Skip to main content
Michael Blaylock

Director, Agronomy Research and Development Edenspace Systems Corp.

BS Agronomy at BYU; 1986

MS Agronomy—Crop Science at BYU; 1988

Ph.D. in Soil Chemistry from the University of Maryland

Where do you work? How long have you worked there? What do you do?

Edenspace Systems Corporation for the last ten years. My responsibilities include directing research development activities for environmental technologies, managing contracts and remeiation projects and developing new business opportunities.

How is your profession related to Environmental Science?

We are directly involved with developing plant based environmental technologies, such as: phytoremediation for cleanup of contaminated soils, providing remediation services, and developing crop feedstocks for production of biofuels.

What are the most rewarding aspects of managing your career?

The challenge associated with identifying useful technology and developing it into techniques and products that can be used.

How has your BYU education benefited your career and would you recommend any specific course background for your field?

Environmental science is a broad term that covers many topics (geochemistry, biochemistry, chemical/civil engineering, botany, soil science, regulatory, etc.). You may get your first or second job because of your major, but your actual responsibilities and job duties will require you to spend a large part of your time doing things that weren’t part of your major course of studies. You need an area of specialization to distinguish your skills…but being able to understand and converse with professionals of other disciplines is extremely important, particularly in environmental sciences. I think BYU is very good in that respect. One of the important skills to acquire is writing. I spend a great deal of my time writing proposals, work plans, and reports. There are lots of people with strong technical backgrounds but not that many with strong technical backgrounds that can communicate information effectively. A business class would also be useful. Understanding client/customer relationships, regulatory issues and contractual language are important parts of this discipline.

What changes do you see or expect in your profession in the near future?

Hopefully an expansion of opportunities. The environmental sector has traditionally been dominated by engineers. As various technologies develop the need for a broader range of talents is emerging. With the move towards risk-based clean up standards as opposed to meeting fixed standards, the need for scientists who understand interactions between biological and chemical systems should grow.

There is a common misconception of lumping environmental science with environmental activism. How can our department best address this perception problem with our students and employers?

Focus on the science and train scientists. Because much of the public does not have a strong science base they are persuaded through their emotions with very little understanding of any of the science – ‘environmentalists’ filled that role. You need to emphasize the Science part of Environmental Science, so that students understand they are scientists working on environmental issues, not environmentalists working as scientists.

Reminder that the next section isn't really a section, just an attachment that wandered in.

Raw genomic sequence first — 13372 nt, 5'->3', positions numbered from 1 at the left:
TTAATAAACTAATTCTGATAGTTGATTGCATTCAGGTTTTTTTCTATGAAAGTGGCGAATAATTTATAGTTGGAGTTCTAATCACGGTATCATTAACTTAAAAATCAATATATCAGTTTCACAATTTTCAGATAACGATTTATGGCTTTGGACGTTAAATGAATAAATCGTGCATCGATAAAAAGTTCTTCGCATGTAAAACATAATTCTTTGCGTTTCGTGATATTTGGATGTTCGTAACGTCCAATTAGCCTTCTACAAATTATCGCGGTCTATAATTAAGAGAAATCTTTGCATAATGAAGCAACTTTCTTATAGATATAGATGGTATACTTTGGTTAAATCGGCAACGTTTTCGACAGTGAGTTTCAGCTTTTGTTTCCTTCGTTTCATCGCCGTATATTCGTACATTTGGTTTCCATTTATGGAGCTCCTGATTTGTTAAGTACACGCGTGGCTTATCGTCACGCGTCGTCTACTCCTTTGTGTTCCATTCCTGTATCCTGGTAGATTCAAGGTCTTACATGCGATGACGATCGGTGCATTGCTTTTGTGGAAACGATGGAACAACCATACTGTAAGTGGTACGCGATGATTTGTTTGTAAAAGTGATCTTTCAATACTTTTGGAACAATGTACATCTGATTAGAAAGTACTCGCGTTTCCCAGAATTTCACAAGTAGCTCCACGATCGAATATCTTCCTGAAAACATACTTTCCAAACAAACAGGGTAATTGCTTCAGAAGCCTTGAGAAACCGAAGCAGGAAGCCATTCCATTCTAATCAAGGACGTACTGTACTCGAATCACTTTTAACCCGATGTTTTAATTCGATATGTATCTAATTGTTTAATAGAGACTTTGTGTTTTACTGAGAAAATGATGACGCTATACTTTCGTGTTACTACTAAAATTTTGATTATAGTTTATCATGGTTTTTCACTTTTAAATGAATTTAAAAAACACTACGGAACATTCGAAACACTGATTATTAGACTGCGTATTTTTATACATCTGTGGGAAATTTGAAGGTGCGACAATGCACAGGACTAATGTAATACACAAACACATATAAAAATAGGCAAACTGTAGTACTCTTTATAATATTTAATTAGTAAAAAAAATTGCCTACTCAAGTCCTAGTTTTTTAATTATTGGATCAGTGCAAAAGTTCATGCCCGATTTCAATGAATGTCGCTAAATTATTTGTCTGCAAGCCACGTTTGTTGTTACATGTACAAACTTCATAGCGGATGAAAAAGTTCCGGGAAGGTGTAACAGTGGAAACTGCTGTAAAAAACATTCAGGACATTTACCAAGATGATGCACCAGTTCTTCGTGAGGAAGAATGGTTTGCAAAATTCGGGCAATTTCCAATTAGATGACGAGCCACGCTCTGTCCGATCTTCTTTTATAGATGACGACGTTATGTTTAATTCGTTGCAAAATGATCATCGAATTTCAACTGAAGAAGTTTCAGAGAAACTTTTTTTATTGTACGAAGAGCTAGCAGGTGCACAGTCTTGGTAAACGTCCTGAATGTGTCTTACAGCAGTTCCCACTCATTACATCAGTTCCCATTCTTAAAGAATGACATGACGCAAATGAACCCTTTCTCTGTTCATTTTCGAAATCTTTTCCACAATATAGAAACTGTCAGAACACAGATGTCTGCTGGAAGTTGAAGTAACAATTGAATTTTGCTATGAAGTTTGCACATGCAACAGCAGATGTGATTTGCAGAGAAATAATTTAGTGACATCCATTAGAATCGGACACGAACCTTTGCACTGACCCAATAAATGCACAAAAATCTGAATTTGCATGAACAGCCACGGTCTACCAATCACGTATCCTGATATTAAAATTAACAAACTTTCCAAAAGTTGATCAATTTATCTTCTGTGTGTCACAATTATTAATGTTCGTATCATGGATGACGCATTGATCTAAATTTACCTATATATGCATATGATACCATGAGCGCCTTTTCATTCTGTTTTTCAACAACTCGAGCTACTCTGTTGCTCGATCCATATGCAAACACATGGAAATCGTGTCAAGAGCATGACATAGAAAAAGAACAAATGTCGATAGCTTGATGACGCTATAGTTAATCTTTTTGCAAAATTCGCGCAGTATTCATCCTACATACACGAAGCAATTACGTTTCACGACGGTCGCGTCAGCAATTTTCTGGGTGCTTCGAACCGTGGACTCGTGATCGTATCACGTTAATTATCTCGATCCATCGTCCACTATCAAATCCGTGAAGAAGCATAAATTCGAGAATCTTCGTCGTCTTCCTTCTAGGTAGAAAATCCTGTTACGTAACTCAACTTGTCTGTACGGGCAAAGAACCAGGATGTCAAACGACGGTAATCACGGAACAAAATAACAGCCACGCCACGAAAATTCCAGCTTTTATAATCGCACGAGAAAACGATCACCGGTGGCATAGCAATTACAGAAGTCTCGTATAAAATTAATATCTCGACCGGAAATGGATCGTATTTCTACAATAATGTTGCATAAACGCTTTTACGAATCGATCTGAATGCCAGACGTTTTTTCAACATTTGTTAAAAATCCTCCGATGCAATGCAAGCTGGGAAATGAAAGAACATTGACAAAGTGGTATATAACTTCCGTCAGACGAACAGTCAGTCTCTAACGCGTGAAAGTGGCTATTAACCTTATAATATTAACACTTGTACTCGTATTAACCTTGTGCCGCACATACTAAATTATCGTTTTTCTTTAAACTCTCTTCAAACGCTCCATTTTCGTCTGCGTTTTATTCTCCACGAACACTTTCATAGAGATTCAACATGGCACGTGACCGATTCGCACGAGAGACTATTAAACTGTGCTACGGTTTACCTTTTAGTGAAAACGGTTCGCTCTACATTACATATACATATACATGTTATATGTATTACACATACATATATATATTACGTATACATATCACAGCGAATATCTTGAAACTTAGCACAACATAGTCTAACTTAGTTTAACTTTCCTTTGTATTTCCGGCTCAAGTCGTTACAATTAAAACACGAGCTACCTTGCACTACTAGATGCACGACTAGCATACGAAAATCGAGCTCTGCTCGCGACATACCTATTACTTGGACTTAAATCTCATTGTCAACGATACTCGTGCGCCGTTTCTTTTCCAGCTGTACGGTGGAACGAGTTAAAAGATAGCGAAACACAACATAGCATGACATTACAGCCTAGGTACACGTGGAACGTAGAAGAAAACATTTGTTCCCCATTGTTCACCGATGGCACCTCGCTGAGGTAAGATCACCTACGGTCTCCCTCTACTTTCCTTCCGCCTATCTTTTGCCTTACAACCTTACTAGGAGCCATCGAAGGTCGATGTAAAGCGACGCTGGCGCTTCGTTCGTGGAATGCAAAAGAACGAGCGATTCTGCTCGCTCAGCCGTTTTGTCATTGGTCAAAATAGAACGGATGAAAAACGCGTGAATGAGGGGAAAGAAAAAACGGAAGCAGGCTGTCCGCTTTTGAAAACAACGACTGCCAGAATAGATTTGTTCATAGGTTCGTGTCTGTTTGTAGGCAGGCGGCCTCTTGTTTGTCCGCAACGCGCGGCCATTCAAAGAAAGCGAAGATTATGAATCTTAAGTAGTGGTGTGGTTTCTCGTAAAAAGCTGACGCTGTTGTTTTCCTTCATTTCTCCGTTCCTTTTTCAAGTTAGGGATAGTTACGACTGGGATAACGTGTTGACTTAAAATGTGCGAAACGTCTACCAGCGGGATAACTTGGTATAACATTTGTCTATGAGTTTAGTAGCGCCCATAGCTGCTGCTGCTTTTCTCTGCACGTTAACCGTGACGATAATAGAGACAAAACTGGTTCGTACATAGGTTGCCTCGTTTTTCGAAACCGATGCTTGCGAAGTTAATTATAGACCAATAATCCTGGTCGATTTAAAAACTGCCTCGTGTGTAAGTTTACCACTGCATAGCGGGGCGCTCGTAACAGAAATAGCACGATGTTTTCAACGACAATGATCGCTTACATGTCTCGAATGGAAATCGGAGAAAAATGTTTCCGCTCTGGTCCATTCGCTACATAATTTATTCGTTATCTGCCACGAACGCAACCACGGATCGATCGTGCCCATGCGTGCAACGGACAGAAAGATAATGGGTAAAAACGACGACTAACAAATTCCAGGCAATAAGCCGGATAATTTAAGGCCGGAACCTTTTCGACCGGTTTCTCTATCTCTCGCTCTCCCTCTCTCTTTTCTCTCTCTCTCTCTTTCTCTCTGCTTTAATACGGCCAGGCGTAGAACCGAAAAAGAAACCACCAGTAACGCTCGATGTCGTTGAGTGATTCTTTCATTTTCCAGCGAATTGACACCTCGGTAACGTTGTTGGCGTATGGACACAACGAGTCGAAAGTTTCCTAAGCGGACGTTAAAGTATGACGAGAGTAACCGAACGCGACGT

How can students best network within your profession in order to gain employment or internships? Does your company have internships that may be of interest to our students?

We have often found professional meetings a good place to network and meet students, particularly those meetings that are more industry oriented than academically oriented. Although any of the meetings where you have poster presentations by scientists from industry are a good place to interact and network.

Does your company have internships that may be of interest to our students?

Our company has had internships in the past, but not currently. We will open these to BYU students as they come available in the future.

Do you have any general advice for our students or our faculty with regard to your profession?

Realize that Environmental Science takes in many disciplines and you need to be willing to work across disciplines and be flexible in your career choices. You likely will end up doing many different things, so your position in your first job is not as important as your ability to be flexible and show your value.

Would you share a favorite memory of your BYU professors?

We put together a student/faculty coed intramural softball team one year. I believe Von Jolley and Bruce Webb played with a group of graduate students and spouses. We had a great time.

Environmental Science & Sustainability in the News
data-content-type="article"
May 18, 2020 09:58 PM
ESS professor Zach Aanderud and his team of students use cutting-edge molecular methods to track COVID-19 in municipal wastewater.
overrideBackgroundColorOrImage= overrideTextColor= overrideTextAlignment= overrideCardHideSection=false overrideCardHideByline=false overrideCardHideDescription=false overridebuttonBgColor= overrideButtonText= overrideTextAlignment=
data-content-type="oneOffPage"
ESS undergraduate Natasha Griffin has presented at conferences in Europe, ridden in a helicopter and visited both the North and South Poles to figure out how humans are affecting the Earth.
overrideBackgroundColorOrImage= overrideTextColor= overrideTextAlignment= overrideCardHideSection=false overrideCardHideByline=false overrideCardHideDescription=false overridebuttonBgColor= overrideButtonText= overrideTextAlignment=
data-content-type="article"
April 08, 2020 10:36 AM
ESS PhD student Sara Sayedi wanted to use science to improve policy in her home country of Iran, but politics limited her work in the public arena. Now at BYU, she is influencing policy at a global scale.